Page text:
Marjorie J. Spruill is Distinguished Professor Emerita of the University of South Carolina. Her areas of expertise include women's and gender history, American political history, and the history of the US South. Spruill is known for her work on women’s movements in the United States from the woman suffrage movement through the modern feminist and antifeminist movements. For the centennial of the Nineteenth Amendment, she is publishing a revised and expanded edition of the anthology One Woman, One Vote: Rediscovering the Woman Suffrage Movement that she edited to accompany the PBS American Experience film "One Woman, One Vote." Her other works on woman suffrage include New Women of the New South: The Leaders of the Woman Suffrage Movement in the Southern States (1993); several edited volumes including VOTES FOR WOMEN! The Woman Suffrage Movement in Tennessee, the South, and the Nation (1995); and new editions of Mary Johnson’s 1913 suffrage novel Hagar, and Doris Stevens’s 1920 book, Jailed for Freedom: The Story of the Militant Woman Suffragist Movement . Spruill’s most recent book, Divided We Stand: The Battle over Women's Rights and Family Values That Polarized American Politics (2017), considers the rise of the modern women's rights movement in the late 1960s and 1970s, the mobilization of social conservatives as the "Pro-Family Movement," and the conflicts between these two movements which contributed to the transformation of American political culture and led to the highly partisan and polarized political culture in the United States from the late 1970s to the present. For this work she received support from the National Endowment for the Humanities, the Woodrow Wilson International Center for Scholars, the Radcliffe Institute for Advanced Study, the National Humanities Center, and the Gerald Ford Foundation. Spruill is also co-editor of author of multi-volume anthologies on the Lives and Times of women in Mississippi and South Carolina and a two-volume reader, The South in the History of the Nation. Spruill was a consultant for and appeared in the recent MSNBC documentary “On Account of Sex: The Equal Rights Amendment,” and in Nashville Public Television’s new production, “By One Vote: Woman Suffrage in the South.” She was also a consultant for “Rightfully Hers,” the National Archives exhibit for the suffrage centennial.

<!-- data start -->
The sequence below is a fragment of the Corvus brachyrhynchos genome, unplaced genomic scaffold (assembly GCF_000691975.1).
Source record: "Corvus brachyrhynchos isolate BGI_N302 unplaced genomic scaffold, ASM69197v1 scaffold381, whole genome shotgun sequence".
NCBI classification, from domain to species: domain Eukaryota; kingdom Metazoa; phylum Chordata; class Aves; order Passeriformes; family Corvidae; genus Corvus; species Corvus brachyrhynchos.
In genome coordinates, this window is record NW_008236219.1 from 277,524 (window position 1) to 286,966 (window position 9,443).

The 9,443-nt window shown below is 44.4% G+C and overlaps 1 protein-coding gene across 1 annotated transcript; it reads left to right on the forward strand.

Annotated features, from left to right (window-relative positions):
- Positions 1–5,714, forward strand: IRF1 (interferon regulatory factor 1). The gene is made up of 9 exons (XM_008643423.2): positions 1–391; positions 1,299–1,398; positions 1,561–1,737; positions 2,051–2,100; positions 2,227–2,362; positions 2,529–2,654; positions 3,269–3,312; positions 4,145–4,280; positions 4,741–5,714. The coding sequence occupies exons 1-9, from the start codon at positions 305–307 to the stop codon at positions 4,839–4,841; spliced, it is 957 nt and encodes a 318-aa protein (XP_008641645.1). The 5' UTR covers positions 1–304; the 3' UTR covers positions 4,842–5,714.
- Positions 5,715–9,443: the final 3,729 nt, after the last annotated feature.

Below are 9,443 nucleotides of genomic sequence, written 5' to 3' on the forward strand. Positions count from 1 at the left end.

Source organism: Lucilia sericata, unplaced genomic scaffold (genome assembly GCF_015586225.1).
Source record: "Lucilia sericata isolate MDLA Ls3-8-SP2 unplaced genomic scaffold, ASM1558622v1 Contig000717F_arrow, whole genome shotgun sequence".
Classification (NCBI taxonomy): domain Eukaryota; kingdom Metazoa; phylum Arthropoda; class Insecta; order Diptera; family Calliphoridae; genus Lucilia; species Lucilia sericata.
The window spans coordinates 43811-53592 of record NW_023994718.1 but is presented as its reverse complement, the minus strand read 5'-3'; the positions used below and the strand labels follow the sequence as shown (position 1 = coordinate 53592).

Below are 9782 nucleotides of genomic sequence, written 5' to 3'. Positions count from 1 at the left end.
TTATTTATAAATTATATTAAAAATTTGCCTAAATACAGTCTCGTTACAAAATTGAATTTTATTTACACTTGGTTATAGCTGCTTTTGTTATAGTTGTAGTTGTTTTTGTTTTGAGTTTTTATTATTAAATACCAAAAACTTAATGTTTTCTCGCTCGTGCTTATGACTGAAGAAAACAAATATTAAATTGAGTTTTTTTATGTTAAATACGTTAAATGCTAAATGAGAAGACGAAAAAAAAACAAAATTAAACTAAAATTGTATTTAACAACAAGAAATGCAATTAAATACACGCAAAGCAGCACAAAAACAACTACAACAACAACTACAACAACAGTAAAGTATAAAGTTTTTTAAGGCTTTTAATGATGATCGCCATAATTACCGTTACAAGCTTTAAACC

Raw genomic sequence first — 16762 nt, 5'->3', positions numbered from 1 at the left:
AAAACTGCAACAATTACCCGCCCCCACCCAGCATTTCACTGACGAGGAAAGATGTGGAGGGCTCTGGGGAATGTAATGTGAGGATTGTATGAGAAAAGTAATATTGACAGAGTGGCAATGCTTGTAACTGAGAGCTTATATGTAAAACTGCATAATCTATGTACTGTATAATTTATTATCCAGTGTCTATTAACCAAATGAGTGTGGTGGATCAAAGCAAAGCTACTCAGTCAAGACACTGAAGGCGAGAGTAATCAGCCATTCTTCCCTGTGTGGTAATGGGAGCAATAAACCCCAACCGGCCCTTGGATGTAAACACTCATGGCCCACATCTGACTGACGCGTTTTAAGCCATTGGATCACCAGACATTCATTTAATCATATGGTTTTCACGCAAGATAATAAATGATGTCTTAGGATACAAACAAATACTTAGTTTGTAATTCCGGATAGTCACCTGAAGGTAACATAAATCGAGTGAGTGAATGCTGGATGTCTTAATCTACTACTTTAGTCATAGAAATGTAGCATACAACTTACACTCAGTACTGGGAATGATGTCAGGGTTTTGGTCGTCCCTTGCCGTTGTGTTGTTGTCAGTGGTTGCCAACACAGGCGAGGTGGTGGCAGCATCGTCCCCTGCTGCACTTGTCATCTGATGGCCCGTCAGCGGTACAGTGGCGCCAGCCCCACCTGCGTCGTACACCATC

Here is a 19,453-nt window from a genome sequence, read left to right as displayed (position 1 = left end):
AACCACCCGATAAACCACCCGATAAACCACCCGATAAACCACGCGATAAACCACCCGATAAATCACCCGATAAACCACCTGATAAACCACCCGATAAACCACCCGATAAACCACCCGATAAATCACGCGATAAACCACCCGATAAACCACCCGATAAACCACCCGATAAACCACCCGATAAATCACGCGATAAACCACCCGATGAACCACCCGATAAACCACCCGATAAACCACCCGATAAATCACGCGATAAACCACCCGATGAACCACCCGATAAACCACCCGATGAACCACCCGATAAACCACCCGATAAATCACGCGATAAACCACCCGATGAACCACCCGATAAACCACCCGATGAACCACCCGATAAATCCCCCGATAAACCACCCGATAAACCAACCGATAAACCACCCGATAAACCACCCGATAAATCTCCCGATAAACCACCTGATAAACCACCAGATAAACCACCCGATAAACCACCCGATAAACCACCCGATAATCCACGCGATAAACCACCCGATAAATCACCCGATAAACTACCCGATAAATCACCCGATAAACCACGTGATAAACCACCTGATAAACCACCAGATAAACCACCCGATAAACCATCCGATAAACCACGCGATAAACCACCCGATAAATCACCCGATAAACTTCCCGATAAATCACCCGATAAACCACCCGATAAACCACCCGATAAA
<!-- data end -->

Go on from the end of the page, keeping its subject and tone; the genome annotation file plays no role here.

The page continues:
A discussion of the woman suffrage movement in the part of the US where the movement began latest, encountered the greatest resistance, and gained the fewest victories. It emphasizes the problems suffragists in the region encountered based on traditional southern assumptions about gender roles, combined with white conservatives' devotion to white supremacy and state's rights. It also places the southern suffrage movement within the context of the national suffrage movement.